Separating an artist from his or her art is an age-old struggle. For this generation, Kanye West presents a Faustian dilemma. How can someone enjoy the music crafted by such an individual? From his baseball-park proposal to media feuds, West’s megalomania has long cast him as a caricature. He makes headlines even when he’s not trying, canceling dates on his current tour because stage gear was damaged in an automobile accident. (Why was the merch van—stocked with shirts bearing the Confederate flag—spared?)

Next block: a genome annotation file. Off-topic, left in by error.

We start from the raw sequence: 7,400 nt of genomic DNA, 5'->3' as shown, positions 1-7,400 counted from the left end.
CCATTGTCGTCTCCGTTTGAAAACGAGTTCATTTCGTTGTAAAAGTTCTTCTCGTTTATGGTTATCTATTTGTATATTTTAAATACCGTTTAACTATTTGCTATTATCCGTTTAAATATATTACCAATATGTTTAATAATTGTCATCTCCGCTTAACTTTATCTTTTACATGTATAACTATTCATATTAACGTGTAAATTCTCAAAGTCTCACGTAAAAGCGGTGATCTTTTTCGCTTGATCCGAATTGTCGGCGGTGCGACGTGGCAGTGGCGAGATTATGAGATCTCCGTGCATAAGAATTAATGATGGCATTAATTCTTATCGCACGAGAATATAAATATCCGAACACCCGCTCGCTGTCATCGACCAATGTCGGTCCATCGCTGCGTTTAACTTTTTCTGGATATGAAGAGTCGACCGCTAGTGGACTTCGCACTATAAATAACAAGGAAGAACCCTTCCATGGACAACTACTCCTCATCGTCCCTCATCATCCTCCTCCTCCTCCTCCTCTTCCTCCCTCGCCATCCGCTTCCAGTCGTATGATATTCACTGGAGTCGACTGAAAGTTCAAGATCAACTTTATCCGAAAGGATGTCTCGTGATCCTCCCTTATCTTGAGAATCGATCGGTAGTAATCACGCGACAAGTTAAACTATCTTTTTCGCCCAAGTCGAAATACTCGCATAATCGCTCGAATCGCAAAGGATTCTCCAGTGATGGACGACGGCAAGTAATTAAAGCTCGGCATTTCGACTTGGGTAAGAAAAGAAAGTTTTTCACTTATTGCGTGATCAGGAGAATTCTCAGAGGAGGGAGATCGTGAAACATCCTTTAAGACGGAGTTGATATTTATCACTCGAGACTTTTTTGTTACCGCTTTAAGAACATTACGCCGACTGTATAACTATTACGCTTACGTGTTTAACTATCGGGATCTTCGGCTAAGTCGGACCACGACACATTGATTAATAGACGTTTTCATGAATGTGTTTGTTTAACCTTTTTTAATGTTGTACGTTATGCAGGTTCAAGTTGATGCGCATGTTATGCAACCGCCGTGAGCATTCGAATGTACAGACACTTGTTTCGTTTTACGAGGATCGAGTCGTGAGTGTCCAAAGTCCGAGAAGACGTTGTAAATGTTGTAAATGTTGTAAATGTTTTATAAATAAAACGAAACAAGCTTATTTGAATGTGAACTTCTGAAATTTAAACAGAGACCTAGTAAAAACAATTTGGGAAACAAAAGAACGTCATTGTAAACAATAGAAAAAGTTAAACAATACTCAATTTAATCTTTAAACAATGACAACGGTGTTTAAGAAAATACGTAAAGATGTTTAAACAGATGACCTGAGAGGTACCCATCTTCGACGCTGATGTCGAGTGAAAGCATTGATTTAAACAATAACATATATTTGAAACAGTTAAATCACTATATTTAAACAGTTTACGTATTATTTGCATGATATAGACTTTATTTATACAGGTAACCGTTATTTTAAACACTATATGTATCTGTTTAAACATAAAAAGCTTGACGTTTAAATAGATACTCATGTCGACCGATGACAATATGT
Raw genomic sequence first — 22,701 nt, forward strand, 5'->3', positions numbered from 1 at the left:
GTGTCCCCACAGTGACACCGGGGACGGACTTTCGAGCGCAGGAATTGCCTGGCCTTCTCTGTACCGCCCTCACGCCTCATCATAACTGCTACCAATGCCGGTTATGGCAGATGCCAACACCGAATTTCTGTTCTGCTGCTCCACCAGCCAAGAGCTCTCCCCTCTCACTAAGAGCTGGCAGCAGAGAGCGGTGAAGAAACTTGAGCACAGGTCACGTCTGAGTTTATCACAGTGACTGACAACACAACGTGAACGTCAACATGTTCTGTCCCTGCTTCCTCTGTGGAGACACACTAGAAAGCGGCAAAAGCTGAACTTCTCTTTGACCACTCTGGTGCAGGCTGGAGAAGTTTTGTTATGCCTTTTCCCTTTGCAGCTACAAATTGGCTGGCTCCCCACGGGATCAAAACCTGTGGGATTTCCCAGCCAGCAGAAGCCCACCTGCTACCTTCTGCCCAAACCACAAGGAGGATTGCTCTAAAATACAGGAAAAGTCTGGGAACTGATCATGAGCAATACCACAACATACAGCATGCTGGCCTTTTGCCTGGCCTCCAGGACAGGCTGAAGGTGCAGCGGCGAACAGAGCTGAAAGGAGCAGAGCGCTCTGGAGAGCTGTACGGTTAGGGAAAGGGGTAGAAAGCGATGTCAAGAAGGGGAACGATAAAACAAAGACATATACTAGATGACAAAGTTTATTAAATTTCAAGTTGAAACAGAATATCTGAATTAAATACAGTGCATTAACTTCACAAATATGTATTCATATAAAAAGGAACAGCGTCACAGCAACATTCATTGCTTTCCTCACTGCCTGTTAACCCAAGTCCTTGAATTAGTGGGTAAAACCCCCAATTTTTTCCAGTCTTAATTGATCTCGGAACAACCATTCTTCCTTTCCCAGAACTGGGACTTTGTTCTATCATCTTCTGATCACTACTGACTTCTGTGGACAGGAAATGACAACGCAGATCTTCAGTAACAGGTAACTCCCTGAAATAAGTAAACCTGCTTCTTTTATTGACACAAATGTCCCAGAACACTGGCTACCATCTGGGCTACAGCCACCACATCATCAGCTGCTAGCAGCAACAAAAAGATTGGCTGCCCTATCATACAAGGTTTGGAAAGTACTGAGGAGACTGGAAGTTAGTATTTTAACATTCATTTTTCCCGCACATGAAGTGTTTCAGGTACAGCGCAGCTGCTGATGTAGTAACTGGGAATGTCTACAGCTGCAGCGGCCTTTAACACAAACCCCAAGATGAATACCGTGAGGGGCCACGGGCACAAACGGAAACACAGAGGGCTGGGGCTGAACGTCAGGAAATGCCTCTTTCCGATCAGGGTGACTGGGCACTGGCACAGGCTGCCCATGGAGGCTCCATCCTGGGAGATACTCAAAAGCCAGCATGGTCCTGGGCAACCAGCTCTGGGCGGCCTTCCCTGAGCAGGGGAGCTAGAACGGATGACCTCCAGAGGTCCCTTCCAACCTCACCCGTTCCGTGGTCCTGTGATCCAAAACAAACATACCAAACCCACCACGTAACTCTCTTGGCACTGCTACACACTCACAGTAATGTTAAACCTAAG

But goddamn it if Yeezus isn’t one of 2013’s finest records, and a testament to West’s continued genius. The industrial-tinged arrangements are relentless and pounding. These aren’t his best verses, but his paranoia has reached thrillingly Orwellian heights. If “I Am a God” stirs controversy (the Almighty is credited on the song), the cut is followed by an equally eyebrow-raising proposition: “New Slaves.” Even as West gives the Hegelian master-slave dialectic a ribald poke—“I’d rather be a dick than a swallower”—he’s really taking shots at music execs. The schizophrenic switch at the end features Frank Ocean singing over a sample of Hungarian rock group Omega. It’s as astounding as West’s continued relevance.—Colin St. John.